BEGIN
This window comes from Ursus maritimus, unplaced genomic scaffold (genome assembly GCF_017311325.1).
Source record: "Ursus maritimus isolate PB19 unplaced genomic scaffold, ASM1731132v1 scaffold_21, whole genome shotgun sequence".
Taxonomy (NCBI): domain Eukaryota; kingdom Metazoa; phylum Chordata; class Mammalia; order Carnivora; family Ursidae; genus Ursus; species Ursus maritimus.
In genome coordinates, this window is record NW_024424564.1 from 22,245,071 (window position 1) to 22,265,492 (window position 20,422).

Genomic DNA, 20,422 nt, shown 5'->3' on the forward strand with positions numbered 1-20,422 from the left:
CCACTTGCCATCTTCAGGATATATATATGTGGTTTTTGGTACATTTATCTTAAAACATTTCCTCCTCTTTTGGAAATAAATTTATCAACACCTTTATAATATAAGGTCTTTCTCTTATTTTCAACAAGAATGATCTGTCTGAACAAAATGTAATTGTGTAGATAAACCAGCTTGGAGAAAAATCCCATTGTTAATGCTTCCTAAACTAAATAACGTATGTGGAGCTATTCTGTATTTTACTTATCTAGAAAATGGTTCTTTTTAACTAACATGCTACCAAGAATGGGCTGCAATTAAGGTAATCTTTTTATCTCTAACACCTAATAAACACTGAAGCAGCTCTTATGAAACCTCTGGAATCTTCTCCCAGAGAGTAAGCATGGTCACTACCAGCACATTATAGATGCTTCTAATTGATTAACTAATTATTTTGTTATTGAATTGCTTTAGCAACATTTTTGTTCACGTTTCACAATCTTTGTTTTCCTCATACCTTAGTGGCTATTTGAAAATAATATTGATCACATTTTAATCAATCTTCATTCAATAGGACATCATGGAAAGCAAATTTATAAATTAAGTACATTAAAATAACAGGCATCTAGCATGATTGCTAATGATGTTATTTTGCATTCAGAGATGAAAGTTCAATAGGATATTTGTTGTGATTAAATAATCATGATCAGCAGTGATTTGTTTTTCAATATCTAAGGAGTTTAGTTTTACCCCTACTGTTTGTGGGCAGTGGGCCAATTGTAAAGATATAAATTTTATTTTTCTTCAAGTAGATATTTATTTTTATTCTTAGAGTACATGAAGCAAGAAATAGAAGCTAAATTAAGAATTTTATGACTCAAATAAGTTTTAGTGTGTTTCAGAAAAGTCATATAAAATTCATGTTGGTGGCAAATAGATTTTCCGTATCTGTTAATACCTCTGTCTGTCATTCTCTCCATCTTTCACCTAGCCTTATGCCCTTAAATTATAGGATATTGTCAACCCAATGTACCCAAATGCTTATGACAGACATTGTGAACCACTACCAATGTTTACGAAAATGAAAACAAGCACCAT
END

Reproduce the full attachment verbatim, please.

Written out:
This window comes from Ursus maritimus, unplaced genomic scaffold (genome assembly GCF_017311325.1).
Source record: "Ursus maritimus isolate PB19 unplaced genomic scaffold, ASM1731132v1 scaffold_21, whole genome shotgun sequence".
Taxonomy (NCBI): domain Eukaryota; kingdom Metazoa; phylum Chordata; class Mammalia; order Carnivora; family Ursidae; genus Ursus; species Ursus maritimus.
In genome coordinates, this window is record NW_024424564.1 from 22,245,071 (window position 1) to 22,265,492 (window position 20,422).

Genomic DNA, 20,422 nt, shown 5'->3' on the forward strand with positions numbered 1-20,422 from the left:
CCACTTGCCATCTTCAGGATATATATATGTGGTTTTTGGTACATTTATCTTAAAACATTTCCTCCTCTTTTGGAAATAAATTTATCAACACCTTTATAATATAAGGTCTTTCTCTTATTTTCAACAAGAATGATCTGTCTGAACAAAATGTAATTGTGTAGATAAACCAGCTTGGAGAAAAATCCCATTGTTAATGCTTCCTAAACTAAATAACGTATGTGGAGCTATTCTGTATTTTACTTATCTAGAAAATGGTTCTTTTTAACTAACATGCTACCAAGAATGGGCTGCAATTAAGGTAATCTTTTTATCTCTAACACCTAATAAACACTGAAGCAGCTCTTATGAAACCTCTGGAATCTTCTCCCAGAGAGTAAGCATGGTCACTACCAGCACATTATAGATGCTTCTAATTGATTAACTAATTATTTTGTTATTGAATTGCTTTAGCAACATTTTTGTTCACGTTTCACAATCTTTGTTTTCCTCATACCTTAGTGGCTATTTGAAAATAATATTGATCACATTTTAATCAATCTTCATTCAATAGGACATCATGGAAAGCAAATTTATAAATTAAGTACATTAAAATAACAGGCATCTAGCATGATTGCTAATGATGTTATTTTGCATTCAGAGATGAAAGTTCAATAGGATATTTGTTGTGATTAAATAATCATGATCAGCAGTGATTTGTTTTTCAATATCTAAGGAGTTTAGTTTTACCCCTACTGTTTGTGGGCAGTGGGCCAATTGTAAAGATATAAATTTTATTTTTCTTCAAGTAGATATTTATTTTTATTCTTAGAGTACATGAAGCAAGAAATAGAAGCTAAATTAAGAATTTTATGACTCAAATAAGTTTTAGTGTGTTTCAGAAAAGTCATATAAAATTCATGTTGGTGGCAAATAGATTTTCCGTATCTGTTAATACCTCTGTCTGTCATTCTCTCCATCTTTCACCTAGCCTTATGCCCTTAAATTATAGGATATTGTCAACCCAATGTACCCAAATGCTTATGACAGACATTGTGAACCACTACCAATGTTTACGAAAATGAAAACAAGCACCAT